Microsoft is concealing information about software sales in China, Chinese regulators allege, and they are expanding their search for evidence of alleged monopolistic practices.

The latest move in China's Microsoft investigation focuses on Microsoft's media player and browser. Chinese regulators already have Microsoft's Windows operating system and Office productivity software under the microscope.

China's probe of Microsoft began in June 2013 when an undisclosed company raised antitrust issues against the tech company in relation to Windows and Office. The antitrust probe was dialed up last month as regulators raided the tech company's offices in Shanghai and Beijing.

But the investigation may be a smoke screen while Chinese officials are actually investigating other issues, according to You Youting, a partner at Shanghai Debund Law Offices. They also are investigating other foreign companies, including Japanese and German car companies.

"It's possible the government hasn't been successful in finding what they're looking for," You said. "But by starting with these two products, it gives them time."

While Chinese regulators continue to pat down Microsoft, China's government is said to be preparing to launch a desktop OS to begin a national migration away from Windows. China has already banned Windows 8 use on government computers.

The unnamed OS could be released as early as October. It would be launched on desktops and laptops before expanding it's reach to mobile devices.

Ni Guangnan, of the Chinese Academy of Engineering, said China's government was needed to lead software development. With intellectual rights of China's mobile OS products tied to Google's Android, Ni said it was up to the government to facilitate the growth of home-grown products.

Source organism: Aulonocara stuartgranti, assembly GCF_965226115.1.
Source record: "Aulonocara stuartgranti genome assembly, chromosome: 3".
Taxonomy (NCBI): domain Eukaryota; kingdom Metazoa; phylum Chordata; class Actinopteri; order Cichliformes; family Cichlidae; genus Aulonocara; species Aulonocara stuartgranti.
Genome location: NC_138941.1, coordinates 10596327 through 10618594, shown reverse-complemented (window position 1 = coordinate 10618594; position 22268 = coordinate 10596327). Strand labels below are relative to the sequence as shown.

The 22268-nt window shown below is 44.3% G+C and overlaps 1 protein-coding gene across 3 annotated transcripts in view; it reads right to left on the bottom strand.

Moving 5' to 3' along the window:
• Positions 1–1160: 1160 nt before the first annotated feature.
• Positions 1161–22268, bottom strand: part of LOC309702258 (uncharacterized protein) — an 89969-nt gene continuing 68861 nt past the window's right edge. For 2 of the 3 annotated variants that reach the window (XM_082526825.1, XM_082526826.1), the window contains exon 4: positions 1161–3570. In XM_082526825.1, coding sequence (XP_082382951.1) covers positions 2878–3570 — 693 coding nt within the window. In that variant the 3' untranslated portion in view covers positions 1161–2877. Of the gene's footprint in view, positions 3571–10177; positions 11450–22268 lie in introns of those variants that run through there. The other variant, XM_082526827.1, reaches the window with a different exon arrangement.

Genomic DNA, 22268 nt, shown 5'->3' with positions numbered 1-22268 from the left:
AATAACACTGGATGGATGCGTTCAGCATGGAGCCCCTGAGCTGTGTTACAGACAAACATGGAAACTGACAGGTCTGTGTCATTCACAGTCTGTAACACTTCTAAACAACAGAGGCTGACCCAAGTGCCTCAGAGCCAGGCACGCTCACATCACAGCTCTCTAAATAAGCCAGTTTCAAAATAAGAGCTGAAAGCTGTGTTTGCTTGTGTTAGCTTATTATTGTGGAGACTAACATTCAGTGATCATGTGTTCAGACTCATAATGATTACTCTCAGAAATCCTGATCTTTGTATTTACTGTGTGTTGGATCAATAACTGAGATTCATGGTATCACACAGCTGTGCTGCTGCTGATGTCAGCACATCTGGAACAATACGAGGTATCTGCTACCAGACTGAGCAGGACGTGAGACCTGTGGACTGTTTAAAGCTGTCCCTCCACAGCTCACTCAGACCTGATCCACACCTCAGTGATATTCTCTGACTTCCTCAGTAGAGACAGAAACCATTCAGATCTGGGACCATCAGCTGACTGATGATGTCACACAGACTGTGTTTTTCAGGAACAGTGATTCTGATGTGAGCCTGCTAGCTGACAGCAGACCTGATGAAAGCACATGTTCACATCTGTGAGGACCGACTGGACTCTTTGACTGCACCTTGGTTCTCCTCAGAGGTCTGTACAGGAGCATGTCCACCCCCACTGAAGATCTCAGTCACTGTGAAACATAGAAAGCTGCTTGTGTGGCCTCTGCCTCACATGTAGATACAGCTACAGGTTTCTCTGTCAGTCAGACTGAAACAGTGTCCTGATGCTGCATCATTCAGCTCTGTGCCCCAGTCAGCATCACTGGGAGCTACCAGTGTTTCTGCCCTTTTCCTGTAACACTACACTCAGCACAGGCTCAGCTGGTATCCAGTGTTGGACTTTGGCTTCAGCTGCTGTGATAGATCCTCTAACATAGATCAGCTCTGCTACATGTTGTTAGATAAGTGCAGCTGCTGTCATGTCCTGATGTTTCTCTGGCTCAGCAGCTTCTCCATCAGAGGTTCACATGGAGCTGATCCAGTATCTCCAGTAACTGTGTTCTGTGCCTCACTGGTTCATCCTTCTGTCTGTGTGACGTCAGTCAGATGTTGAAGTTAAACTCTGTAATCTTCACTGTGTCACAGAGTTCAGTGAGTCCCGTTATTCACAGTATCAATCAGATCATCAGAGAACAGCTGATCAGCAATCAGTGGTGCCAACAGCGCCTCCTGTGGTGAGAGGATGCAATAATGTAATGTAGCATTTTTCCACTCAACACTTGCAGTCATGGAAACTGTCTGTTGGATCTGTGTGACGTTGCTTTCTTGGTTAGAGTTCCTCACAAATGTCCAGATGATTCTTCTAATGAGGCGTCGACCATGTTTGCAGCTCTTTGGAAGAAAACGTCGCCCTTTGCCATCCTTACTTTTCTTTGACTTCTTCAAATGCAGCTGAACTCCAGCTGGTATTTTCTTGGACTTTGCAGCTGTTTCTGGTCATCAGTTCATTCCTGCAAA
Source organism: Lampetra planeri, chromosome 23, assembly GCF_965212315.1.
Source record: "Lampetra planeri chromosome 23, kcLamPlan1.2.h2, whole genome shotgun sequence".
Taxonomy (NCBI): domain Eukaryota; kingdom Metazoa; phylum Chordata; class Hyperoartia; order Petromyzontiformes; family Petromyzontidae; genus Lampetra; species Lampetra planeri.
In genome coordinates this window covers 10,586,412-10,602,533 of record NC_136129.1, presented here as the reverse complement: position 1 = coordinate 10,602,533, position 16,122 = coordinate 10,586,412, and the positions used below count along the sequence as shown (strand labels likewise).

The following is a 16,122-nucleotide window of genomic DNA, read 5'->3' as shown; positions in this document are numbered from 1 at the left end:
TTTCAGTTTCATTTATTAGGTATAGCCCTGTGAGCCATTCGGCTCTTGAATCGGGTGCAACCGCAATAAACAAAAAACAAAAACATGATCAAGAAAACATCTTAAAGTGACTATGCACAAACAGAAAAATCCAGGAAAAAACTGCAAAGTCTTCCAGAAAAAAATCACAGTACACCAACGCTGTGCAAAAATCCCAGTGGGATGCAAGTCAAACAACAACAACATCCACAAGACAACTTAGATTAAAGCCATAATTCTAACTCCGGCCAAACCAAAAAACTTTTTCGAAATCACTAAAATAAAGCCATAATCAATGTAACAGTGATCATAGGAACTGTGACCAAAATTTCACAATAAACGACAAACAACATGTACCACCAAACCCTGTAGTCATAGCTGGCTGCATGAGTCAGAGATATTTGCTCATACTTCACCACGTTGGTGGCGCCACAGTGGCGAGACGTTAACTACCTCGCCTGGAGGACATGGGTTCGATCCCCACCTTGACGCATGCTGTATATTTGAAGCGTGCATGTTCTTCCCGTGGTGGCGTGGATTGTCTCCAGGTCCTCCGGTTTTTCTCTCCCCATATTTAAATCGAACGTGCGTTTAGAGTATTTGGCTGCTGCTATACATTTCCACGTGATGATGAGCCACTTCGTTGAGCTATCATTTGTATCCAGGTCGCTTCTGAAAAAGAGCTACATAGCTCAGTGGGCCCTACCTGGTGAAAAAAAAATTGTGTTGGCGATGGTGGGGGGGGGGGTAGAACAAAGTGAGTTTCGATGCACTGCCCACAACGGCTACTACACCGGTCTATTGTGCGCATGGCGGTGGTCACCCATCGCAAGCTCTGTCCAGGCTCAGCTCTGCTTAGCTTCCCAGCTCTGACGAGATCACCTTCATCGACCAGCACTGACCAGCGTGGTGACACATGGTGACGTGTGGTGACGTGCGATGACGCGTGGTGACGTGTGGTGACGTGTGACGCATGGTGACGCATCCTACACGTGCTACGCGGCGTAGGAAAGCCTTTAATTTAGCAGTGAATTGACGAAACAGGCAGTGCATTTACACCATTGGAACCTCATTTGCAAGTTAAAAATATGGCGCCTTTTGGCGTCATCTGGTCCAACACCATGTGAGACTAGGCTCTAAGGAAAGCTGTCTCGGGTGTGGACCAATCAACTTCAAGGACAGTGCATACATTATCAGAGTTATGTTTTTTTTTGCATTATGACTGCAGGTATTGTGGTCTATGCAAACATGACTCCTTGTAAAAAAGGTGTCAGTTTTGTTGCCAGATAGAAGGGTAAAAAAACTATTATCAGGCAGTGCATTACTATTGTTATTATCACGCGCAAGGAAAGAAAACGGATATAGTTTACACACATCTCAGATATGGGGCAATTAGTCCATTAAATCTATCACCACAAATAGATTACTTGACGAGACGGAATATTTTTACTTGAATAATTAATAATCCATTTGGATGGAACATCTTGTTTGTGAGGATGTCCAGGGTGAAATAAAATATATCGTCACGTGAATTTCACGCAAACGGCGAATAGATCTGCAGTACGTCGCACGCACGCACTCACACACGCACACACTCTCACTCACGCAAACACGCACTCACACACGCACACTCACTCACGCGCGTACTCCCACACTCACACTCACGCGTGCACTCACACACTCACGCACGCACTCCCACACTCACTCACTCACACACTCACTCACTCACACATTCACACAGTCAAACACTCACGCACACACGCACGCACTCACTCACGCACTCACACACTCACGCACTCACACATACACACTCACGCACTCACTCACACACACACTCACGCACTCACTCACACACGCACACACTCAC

"Our key to success lies in an environment that can help us compete with Google, Apple and Microsoft," said Ni.

Tech and financial analysts have been expressing fears that China's aggressive antitrust campaign is more an effort to push outsiders out of the country than to merely uphold Chinese law.

"I've been thinking already for quite a while that China is closing again and is becoming fairly hostile to international influence," said Anne Stevenson-Yang, director of J Capital Research in Beijing.

The Edward Snowden revelations and U.S. national agency spying activity may have stoked China's most recent investigative actions, but it's also possible they're being used to as pretext for isolationism.

"American companies including Apple, Microsoft, Google, Facebook, etc., are all coordinating with the Prism program to monitor China," stated the People's Daily. "To resist the naked Internet hegemony, we will draft international regulations and strengthen technology safeguards, but we will also severely punish pawns of the villain."

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